Some retailers such as BestBuy with its GeekSquad plans offer their own extended warranties that may cover phone repair and physical damages as well as device malfunctions caused by manufacturer defects. Like AppleCare services, these typically don’t cover smartphone theft or accidental loss.
If you pay for your mobile phone and the monthly bill for your cell plan using a credit card, you may be able to get protection for your mobile device through the credit card company. This lesser-known benefit tends to act more like carrier insurance policies than manufacturer warranties, typically including coverage for theft and accidental damage for a limited period of time, ranging from around 90 days to one year.
American Express, Mastercard, Chase, Visa, and Wells Fargo, among others, offer some degree of purchase protection for cell phones paid for on one of their cards. A typical breakdown of this coverage would include a $25-100 deductible for lost or damaged phone replacement, payouts of up to $600 per claim, and an annual limit of around $1200.
Choosing the built-in protections that come with your credit card may save money compared to purchasing separate phone insurance, but there are some caveats that require careful reading of the fine print. Often, the limit per claim may be less than the cost of replacing your phone, leaving you with a bill that could still be a few hundred dollars. They may also require documentation that you’ve paid the previous month’s phone bill on the card, or require you to file a claim with any other insurers first. Some such as the Citi Prestige Card cover theft but not accidental loss. Some cover damage but not “cosmetic” damage.
Deciding which type of phone insurance plan works for you will depend on several factors including how often you tend to replace or repair your phone, how much you use your phone, how often you tend to upgrade, and your comfort level with financial risk.
If you travel often, or if theft and phone loss are something you’ve experienced, then the manufacturer’s extended warranty plans may not be sufficient. You might want to add peace of mind with a mobile phone insurance policy from your cell phone plan carrier, your home or auto insurance providers, or a third party. If you need such features as coverage for water damage, coverage for more than one mobile device, or same-day device replacement, you’re generally better off with a mobile insurance policy from your wireless carrier or a third-party insurer, rather than manufacturer or retail device coverage.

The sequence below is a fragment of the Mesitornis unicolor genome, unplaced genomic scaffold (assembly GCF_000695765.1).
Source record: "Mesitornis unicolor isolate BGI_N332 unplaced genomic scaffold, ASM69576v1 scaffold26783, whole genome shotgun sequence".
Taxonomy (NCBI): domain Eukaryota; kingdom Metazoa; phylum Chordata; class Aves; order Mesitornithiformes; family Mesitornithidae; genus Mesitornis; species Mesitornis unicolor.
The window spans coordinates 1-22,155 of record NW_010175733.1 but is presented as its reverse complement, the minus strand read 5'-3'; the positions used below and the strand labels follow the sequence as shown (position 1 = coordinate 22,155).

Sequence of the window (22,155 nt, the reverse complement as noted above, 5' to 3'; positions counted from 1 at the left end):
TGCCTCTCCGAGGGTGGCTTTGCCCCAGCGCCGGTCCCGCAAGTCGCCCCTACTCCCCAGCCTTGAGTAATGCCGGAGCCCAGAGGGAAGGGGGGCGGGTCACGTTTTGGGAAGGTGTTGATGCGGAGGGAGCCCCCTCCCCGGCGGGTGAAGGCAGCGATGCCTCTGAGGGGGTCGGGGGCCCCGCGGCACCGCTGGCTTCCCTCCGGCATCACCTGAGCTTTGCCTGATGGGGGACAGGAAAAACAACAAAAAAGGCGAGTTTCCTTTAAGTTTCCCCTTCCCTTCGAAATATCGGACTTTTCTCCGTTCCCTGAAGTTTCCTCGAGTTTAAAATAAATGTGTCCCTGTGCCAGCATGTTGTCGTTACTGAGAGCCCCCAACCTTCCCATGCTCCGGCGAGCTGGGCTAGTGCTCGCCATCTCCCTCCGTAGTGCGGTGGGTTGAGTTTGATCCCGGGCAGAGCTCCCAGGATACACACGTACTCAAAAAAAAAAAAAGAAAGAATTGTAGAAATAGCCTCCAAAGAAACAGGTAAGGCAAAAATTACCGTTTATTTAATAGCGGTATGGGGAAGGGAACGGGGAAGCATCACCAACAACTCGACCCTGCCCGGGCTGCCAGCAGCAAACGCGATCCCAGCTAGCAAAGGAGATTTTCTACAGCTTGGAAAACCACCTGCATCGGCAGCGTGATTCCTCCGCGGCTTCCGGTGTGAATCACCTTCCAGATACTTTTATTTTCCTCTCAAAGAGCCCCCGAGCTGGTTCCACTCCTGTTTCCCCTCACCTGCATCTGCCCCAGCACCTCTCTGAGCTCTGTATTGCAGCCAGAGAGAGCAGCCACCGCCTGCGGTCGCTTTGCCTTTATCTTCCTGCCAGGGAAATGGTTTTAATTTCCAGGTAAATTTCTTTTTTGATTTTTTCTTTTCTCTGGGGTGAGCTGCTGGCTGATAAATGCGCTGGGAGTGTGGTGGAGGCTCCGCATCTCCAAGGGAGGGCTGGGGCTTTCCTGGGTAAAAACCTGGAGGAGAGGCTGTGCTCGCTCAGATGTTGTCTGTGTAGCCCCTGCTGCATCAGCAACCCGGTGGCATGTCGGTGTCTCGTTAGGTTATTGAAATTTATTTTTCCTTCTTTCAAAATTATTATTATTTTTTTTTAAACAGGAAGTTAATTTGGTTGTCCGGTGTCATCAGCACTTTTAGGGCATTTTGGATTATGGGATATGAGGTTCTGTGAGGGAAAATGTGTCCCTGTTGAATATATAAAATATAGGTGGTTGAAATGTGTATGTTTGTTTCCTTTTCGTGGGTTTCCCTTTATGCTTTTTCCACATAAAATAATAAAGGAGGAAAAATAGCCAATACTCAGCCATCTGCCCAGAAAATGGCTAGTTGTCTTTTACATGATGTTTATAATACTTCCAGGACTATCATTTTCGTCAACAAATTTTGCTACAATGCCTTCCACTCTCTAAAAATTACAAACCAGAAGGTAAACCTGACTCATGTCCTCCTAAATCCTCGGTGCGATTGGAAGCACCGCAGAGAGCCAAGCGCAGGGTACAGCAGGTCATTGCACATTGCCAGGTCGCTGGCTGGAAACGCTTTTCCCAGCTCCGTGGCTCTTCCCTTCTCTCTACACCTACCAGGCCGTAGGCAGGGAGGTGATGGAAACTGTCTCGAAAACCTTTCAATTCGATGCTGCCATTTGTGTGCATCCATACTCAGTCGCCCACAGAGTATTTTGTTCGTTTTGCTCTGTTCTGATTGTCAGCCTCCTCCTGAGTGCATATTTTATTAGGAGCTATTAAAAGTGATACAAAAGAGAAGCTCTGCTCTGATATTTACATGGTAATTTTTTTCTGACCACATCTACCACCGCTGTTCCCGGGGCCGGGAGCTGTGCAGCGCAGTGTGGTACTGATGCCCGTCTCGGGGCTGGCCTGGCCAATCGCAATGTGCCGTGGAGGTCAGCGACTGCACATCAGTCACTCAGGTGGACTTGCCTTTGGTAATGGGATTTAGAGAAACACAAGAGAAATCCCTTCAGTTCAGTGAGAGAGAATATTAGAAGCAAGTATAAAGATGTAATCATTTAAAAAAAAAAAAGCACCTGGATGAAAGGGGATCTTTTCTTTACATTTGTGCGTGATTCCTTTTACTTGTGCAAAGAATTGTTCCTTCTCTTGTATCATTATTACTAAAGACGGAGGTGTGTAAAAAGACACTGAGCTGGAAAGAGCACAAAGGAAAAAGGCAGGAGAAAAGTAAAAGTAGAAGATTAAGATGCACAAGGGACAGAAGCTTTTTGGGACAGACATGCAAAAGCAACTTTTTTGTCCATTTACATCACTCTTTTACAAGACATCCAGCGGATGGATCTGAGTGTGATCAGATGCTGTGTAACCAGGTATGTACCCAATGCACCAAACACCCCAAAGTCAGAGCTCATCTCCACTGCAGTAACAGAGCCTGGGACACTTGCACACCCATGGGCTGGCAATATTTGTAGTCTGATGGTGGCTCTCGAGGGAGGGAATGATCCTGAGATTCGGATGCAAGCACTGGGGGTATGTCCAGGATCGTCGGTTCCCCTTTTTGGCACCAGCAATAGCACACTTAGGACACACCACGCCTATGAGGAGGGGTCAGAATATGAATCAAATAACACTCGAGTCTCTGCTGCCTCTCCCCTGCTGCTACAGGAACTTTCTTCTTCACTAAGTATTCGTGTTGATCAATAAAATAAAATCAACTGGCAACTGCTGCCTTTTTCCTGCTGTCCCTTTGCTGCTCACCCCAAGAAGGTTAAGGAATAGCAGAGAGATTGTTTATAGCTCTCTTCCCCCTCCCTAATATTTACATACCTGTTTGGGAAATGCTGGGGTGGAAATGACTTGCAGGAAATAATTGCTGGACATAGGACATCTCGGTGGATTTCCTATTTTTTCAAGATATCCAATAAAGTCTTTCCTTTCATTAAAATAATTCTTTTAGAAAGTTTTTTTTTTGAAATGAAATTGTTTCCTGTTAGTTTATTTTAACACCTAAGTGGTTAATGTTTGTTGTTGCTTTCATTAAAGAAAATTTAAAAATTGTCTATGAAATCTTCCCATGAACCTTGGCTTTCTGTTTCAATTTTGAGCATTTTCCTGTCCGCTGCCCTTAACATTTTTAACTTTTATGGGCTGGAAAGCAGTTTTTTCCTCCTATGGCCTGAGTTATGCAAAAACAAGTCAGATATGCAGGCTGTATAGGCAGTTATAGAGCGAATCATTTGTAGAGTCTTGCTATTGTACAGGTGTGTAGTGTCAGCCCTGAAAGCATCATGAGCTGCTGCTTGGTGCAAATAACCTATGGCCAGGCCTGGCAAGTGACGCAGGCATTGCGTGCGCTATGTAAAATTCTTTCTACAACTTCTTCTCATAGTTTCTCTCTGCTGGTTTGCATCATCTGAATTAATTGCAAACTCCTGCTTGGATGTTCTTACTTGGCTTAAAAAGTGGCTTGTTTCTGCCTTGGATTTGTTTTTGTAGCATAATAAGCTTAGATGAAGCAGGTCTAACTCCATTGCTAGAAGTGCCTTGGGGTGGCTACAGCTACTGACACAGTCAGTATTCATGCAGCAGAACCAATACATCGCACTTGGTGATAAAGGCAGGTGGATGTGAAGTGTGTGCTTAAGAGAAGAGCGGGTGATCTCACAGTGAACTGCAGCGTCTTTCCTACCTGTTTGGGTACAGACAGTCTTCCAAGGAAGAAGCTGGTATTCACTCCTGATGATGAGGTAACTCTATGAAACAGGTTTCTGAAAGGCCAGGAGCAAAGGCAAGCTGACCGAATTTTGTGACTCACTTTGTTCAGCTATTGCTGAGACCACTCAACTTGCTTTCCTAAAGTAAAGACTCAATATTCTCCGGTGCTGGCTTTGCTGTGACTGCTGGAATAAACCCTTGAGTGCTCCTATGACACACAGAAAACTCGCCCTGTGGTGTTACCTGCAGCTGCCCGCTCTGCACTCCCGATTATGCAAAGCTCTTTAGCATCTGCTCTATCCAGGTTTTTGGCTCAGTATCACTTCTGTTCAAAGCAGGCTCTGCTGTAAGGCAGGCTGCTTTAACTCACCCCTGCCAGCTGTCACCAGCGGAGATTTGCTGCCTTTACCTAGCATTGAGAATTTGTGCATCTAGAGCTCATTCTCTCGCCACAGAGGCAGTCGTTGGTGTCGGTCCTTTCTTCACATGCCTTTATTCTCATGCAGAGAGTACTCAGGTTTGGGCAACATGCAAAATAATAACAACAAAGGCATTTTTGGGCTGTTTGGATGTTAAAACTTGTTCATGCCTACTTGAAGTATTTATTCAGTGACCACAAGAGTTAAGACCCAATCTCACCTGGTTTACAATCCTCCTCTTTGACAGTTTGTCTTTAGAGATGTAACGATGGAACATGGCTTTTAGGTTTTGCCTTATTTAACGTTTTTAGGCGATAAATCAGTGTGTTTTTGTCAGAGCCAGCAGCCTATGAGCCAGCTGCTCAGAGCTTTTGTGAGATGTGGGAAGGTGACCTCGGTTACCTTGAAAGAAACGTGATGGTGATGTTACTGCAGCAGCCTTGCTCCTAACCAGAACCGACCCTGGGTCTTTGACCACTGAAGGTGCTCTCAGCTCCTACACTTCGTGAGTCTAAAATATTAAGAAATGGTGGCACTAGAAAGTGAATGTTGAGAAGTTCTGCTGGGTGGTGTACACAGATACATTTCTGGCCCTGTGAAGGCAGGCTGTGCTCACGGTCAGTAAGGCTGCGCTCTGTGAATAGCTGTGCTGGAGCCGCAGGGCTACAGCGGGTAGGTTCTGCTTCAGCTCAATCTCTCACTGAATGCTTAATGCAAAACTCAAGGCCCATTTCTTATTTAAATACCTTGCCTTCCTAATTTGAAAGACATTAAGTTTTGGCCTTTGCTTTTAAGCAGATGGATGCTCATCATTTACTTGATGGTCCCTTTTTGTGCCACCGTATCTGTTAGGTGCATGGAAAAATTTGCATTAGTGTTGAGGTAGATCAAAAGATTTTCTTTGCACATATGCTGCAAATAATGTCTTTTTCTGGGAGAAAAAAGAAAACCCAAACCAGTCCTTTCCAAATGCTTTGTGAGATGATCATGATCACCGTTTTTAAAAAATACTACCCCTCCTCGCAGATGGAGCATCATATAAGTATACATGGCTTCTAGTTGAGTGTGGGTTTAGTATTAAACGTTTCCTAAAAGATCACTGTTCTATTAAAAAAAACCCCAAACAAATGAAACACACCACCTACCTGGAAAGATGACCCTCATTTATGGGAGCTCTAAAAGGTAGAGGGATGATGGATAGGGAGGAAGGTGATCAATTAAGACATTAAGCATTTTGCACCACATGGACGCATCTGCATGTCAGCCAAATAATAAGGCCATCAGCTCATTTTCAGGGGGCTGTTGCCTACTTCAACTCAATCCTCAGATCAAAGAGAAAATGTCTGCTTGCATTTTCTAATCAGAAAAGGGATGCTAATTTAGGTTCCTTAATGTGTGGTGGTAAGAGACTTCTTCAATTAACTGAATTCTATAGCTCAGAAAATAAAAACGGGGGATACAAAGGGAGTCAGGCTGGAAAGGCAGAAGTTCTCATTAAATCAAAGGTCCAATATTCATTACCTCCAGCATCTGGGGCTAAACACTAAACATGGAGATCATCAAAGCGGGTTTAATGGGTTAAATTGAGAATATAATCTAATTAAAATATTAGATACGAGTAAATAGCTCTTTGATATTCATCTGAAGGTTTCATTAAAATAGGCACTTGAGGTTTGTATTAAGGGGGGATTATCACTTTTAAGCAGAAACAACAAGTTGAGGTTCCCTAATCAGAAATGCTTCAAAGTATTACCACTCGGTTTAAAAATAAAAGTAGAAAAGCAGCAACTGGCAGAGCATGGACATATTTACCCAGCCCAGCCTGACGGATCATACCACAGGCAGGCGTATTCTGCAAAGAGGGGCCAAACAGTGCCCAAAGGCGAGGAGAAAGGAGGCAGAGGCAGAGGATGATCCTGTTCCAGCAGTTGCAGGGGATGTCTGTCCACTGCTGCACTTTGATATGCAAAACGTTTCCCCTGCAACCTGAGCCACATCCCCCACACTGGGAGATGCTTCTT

If, on the other hand, you can add up the total cost of phone replacements and repairs over the past year, and find it’s significantly less than the cost of a typical phone insurance policy, and if the prospect of having to replace your phone out of pocket in case of an unexpected loss doesn’t seem like the end of the world to you, you may want to save the money and stick with the manufacturer’s standard warranty.
Finally, if you use a credit card for all your cell phone billing and don’t mind navigating the fine print of the cardholder agreement, you may find that you already have some degree of mobile device protection from the credit card company.
Is smartphone insurance worth buying?
In general, if you plan to keep your device longer than the manufacturer’s warranty and want some financial protection in case you need a replacement phone due to loss or theft, it’s usually worth it to invest in a phone or mobile device insurance policy.
Are there deductibles with cell phone insurance?
Almost all phone insurance policies include a deductible. This can be anywhere from $25 for screen repairs to about $200 for replacing a newer smartphone through the carrier’s coverage.
Does smartphone insurance cover liquid damage?
In general, most cell phone protection plans from carriers or a credit card issuer or third-party insurers do cover liquid damage. Manufacturer warranties such as AppleCare typically exclude liquid damage.
STAT: About 50% of smartphone users find themselves needing to replace at least one mobile device in 24 months due to loss or damage. (source)
STAT: 9% of smartphone users replaced their devices five times or more in the past 2 years. (source)
STAT: The global mobile phone insurance market was valued at 18.49 billion dollars in 2018. (source)